AJ Wilson '18 was honored by Chelsea Clinton, vice chair of the Clinton Foundation, during the Clinton Global Initiative University Conference on Oct. 14. (Photo by Diana Levine/Clinton Foundation)

AJ Wilson ’18 was honored by Chelsea Clinton, vice chair of the Clinton Foundation, during the Clinton Global Initiative University Conference on Oct. 14. (Photo by Diana Levine/Clinton Foundation)

Wilson, who grew up in Kennesaw, Georgia, created Dream Chasers to close the academic and opportunity gaps in the South and Midwest through a collection of different programs and initiatives. In five years, the team has impacted the lives of more than 5,300 students and helped students earn $1.4 million in scholarships.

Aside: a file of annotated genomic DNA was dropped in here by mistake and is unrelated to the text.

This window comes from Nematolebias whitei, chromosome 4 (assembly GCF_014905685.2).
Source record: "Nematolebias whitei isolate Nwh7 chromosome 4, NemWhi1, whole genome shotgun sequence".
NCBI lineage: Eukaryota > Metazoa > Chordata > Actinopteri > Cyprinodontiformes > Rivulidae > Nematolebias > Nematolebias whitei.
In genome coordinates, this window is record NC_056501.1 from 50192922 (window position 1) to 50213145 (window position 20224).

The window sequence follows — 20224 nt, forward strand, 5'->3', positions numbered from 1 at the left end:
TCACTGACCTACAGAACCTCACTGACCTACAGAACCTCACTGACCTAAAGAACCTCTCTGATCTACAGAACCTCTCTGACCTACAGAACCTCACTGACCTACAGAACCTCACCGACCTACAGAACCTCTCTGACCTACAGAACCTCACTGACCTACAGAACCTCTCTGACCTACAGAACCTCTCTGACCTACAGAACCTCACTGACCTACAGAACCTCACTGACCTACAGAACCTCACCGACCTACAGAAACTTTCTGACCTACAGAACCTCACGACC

Dream Chasers wasn’t the only Wesleyan student-created organization represented—and invited to—CGI U. Attendee Alvin Chitena ’19 spoke about his organization, ZimCode, which provides Zimbabwean youth with free access to resources they need—computers, internet access and instruction—to learn computer programming and how to apply their new skills in their community.

Ferdinand Quayson ’20, founder of Young Achievers Foundation Ghana, created the organization to provide disadvantaged students in Northern Ghana access to higher education through scholarship workshops and innovative in-school mentorship programs.